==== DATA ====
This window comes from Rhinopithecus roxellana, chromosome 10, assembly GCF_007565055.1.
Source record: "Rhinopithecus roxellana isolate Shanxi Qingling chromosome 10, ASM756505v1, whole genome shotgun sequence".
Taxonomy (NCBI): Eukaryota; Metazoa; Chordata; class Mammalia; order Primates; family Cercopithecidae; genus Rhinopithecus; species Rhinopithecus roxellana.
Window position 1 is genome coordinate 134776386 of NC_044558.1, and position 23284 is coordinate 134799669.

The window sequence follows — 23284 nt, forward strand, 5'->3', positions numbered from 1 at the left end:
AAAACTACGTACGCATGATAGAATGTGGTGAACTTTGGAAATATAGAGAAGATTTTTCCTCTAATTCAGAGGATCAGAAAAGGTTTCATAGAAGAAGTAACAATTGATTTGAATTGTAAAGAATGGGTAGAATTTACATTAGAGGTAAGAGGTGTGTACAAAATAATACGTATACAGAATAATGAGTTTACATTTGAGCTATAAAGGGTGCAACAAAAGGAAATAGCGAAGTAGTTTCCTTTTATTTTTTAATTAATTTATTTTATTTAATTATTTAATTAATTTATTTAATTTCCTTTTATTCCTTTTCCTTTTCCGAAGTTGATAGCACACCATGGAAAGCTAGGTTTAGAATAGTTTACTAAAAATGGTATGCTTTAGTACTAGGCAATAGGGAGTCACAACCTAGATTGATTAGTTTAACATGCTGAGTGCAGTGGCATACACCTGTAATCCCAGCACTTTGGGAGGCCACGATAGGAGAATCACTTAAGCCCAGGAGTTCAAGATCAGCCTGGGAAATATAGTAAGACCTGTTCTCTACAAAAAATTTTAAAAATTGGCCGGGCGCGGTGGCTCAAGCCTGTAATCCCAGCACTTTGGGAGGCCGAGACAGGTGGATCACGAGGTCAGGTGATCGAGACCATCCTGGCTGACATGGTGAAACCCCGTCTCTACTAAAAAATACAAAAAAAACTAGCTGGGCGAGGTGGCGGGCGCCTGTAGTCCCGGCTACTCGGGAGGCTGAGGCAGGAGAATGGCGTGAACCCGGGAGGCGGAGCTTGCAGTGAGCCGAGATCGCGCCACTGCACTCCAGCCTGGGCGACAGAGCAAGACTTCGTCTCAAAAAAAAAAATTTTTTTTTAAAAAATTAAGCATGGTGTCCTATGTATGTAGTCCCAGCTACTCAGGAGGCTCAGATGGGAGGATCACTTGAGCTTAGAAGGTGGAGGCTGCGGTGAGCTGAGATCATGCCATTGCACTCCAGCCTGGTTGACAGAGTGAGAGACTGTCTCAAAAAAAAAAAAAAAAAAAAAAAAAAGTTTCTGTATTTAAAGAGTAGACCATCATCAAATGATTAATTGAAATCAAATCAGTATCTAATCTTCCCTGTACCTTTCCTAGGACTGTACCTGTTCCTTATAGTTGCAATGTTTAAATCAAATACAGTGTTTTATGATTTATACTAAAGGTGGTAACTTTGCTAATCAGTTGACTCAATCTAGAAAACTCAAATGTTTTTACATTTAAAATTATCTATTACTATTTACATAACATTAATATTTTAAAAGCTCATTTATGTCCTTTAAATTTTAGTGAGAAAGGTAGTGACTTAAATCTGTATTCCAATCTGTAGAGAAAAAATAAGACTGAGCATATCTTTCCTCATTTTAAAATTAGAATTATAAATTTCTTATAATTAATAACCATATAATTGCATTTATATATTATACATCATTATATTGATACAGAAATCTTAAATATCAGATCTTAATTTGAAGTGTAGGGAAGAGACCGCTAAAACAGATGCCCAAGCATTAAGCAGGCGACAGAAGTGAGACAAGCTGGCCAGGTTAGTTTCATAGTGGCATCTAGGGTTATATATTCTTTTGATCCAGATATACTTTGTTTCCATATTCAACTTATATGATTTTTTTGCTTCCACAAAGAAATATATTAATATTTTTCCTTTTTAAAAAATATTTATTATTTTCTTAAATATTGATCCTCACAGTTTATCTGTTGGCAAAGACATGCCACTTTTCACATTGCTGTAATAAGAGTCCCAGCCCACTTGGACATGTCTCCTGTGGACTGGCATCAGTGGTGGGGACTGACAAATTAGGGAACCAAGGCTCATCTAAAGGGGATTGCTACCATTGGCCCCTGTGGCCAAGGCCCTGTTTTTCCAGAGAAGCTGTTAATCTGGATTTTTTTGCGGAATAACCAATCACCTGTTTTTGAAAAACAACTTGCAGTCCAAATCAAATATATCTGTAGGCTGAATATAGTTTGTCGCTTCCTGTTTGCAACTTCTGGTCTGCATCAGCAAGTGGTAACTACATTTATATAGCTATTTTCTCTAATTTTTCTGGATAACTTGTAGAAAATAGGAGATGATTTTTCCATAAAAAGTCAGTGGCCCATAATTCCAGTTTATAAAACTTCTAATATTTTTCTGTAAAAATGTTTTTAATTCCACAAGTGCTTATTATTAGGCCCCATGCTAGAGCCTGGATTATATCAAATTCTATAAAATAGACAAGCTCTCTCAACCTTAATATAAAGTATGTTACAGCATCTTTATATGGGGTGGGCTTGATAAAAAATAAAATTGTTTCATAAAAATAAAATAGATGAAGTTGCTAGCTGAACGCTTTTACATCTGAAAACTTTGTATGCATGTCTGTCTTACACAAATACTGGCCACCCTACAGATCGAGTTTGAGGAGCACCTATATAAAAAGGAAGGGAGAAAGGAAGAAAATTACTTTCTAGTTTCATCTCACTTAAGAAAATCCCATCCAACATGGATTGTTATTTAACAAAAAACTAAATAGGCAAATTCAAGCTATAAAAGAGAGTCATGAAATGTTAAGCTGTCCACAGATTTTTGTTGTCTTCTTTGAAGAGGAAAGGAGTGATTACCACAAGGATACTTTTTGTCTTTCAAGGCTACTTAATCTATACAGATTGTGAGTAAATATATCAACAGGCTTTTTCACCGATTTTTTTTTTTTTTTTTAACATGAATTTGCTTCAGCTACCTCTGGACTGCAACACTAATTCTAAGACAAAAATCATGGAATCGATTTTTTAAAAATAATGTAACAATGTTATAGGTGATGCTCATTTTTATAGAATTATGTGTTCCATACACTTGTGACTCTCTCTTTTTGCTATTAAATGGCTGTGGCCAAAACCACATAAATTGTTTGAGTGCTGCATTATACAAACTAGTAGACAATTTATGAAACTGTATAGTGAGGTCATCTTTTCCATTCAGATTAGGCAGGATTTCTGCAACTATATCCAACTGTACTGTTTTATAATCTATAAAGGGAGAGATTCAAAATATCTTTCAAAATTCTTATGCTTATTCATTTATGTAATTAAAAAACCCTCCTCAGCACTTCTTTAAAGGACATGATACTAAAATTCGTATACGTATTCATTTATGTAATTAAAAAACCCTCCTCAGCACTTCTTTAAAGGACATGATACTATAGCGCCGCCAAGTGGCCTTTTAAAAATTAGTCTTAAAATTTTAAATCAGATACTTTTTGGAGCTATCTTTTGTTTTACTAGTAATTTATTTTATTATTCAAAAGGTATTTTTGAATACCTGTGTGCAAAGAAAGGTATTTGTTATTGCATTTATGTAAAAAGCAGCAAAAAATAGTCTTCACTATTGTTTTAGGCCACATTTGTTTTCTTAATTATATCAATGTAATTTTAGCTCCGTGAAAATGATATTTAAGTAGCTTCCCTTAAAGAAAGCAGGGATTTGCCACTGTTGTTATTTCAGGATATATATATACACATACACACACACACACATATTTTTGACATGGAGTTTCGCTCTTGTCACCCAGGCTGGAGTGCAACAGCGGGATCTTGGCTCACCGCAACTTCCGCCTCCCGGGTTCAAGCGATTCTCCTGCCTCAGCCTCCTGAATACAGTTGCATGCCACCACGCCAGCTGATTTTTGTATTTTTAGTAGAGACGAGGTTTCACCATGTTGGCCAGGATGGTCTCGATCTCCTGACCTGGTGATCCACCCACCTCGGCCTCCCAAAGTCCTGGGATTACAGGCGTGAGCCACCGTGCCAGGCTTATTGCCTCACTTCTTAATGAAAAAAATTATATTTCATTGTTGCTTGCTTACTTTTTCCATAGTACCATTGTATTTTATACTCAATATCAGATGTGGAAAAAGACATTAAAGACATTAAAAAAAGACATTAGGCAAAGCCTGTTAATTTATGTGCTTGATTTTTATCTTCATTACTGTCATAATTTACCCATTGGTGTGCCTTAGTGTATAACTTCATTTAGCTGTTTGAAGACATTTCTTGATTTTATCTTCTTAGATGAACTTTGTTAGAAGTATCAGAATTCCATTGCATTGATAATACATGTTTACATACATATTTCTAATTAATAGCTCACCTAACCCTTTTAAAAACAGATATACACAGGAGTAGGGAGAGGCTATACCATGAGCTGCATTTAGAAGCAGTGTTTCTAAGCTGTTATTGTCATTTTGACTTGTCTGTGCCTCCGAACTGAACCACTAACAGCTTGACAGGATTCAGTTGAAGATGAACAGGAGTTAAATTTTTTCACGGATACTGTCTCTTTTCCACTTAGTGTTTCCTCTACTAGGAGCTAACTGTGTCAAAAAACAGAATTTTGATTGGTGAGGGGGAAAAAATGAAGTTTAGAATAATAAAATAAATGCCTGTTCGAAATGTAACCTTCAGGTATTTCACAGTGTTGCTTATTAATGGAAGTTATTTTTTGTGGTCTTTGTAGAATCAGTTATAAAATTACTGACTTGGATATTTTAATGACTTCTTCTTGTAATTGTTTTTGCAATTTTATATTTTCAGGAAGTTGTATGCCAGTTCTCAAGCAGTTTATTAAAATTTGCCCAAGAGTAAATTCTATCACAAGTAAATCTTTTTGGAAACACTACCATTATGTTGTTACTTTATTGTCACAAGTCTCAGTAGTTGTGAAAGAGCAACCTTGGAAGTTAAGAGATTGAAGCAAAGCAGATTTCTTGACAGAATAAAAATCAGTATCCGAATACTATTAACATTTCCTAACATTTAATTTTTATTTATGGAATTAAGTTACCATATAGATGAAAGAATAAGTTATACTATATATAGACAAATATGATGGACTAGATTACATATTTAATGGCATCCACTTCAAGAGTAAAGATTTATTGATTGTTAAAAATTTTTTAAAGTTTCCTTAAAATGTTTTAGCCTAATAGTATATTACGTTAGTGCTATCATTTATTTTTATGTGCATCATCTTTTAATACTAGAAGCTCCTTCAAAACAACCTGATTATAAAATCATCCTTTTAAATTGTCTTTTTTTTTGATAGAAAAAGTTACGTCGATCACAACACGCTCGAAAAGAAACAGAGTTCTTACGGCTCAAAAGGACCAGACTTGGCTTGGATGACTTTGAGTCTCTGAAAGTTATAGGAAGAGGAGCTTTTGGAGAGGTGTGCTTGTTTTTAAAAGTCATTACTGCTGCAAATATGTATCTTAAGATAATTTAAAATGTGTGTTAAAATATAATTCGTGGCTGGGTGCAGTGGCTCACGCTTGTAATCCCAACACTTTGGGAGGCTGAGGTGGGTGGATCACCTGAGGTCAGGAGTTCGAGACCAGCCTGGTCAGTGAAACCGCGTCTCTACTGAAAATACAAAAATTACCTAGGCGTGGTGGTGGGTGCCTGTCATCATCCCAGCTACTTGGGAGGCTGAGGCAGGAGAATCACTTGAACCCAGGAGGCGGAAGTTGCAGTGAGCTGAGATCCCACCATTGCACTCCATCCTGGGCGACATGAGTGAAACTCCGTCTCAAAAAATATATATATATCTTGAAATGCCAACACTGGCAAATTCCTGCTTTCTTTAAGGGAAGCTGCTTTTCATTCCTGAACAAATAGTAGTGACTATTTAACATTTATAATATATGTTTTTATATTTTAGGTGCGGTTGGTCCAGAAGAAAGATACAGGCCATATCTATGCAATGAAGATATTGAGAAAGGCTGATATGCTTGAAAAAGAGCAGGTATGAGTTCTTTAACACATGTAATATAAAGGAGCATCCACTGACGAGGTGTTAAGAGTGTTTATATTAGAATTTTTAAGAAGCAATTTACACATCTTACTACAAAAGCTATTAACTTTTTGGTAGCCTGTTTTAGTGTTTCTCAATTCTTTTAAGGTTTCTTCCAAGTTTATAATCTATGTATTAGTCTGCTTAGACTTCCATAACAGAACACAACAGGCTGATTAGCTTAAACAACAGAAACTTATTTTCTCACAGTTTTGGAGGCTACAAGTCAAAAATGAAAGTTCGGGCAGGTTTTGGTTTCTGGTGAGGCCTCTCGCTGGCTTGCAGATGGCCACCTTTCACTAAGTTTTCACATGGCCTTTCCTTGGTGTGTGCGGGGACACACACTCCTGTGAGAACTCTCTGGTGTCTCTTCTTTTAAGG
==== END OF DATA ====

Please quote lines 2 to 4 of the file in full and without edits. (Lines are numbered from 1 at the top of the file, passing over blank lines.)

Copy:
Source record: "Rhinopithecus roxellana isolate Shanxi Qingling chromosome 10, ASM756505v1, whole genome shotgun sequence".
Taxonomy (NCBI): Eukaryota; Metazoa; Chordata; class Mammalia; order Primates; family Cercopithecidae; genus Rhinopithecus; species Rhinopithecus roxellana.
Window position 1 is genome coordinate 134776386 of NC_044558.1, and position 23284 is coordinate 134799669.